Luck, HBO’s new horseracing drama, was abruptly cancelled after a third death of a horse during the making of the series. While the series only ended up with one season and the first season finale was never intended to act as a series finale, Luck is an enjoyable series that is more fascinated with looking at its characters than pulling off plot twists. That is what makes this series seem more complete than your average show that is cancelled without warning.
Luck follows the daily lives of horse trainers, jockeys, owners, and a crime boss or two at the Santa Anita racetrack. Behind this plot may be the most surprising collaboration in recent memory as the show’s two showrunners are David Milch and Michael Mann. If the reports are to be believed this collaboration was (unsurprisingly) not one of the smoothest, but the final product is proof that two opposing styles of filmmaking can bring you something great. David Milch brings his infamous dialogue. While that would seem to betray the realism in a contemporary setting that the show is going for, it never does and ultimately provides some of the most complete characters on television.
Michael Mann also brings his distinct visual style and the horseracing here may be the best that has ever been caught on camera. It’s perfectly edited and contains so much flair. Speaking of the horseracing, this entire product shows such affection for the sport. David Milch and his crew’s writing reveal a large amount of expertise on the subject and the camerawork from Mann and his crew tend to linger on the horses and the riders. It is also quite shocking how much talent Mann and Milch were able to bring to the show. Film directors Terry George and Philip Noyce directed episodes and Oscar winning screenwriter Eric Roth wrote the series finale.
Milch and Mann were also able to enlist one of the best casts on television. Dustin Hoffman toplines the series and for such a revered actor you would think Milch and Mann would be able to give him some good stuff to work with. Hoffman’s character is by far the weakest link on the show. It’s a character written into a mediocre revenge plotline that tries to make up for it by involving the biggest names in the cast (an okay Joan Allen and a menacing Michael Gambon). Despite these actors being dragged down by this plotline, the rest of the actors fare much better. Kevin Dunn, Ian Hart, Ritchie Coster and Jason Gedrick play a group of track-goers that hope to one day have enough money to spend all of their time there. Each actor handles the Milch dialogue really well and create the four most interesting characters in the series. Kerry Condon, Gary Stevens and Tom Payne play jockeys. Stevens and Payne never really get enough material to standout, but Kerry Condon emerges as one of the better performances in the ensemble as an Irish jockey who is looking for her breakout moment. Nick Nolte is probably the best of the cast as a horse trainer that is trying to overcome the death of one of his horses. He seems at home with the Milch dialogue and has some great moments in the second half of the series.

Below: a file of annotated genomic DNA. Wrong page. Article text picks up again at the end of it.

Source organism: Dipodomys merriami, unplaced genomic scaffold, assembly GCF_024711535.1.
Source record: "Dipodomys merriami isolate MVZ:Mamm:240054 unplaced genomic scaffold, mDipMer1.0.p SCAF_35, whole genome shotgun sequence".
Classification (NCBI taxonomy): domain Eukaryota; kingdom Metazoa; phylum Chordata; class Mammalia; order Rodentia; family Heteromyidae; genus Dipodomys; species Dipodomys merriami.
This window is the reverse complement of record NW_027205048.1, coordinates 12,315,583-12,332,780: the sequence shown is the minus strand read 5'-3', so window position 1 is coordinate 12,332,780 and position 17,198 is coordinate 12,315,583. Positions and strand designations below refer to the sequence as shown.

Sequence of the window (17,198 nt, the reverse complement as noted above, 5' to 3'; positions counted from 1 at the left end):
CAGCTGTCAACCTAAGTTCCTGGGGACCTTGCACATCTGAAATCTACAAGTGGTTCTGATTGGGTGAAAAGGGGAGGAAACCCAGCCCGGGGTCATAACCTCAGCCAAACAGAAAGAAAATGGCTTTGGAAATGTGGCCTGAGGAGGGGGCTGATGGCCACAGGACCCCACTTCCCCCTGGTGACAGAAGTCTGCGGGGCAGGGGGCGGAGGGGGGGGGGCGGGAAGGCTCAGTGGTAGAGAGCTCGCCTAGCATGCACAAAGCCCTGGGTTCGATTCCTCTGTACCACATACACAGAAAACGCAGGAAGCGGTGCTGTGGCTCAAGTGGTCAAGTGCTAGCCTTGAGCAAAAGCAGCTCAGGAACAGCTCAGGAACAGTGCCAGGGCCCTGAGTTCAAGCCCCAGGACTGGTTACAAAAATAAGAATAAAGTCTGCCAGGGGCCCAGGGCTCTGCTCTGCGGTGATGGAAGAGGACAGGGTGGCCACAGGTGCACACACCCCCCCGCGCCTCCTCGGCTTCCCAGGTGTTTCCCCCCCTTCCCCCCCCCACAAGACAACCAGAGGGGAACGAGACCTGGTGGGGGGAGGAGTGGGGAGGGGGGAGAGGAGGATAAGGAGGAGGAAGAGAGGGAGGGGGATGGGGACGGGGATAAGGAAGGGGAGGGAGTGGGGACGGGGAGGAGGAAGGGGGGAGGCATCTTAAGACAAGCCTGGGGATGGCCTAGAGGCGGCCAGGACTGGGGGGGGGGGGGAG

It is quite disappointing that Luck was prematurely cancelled, but the episodes we ultimately got provide a satisfying series.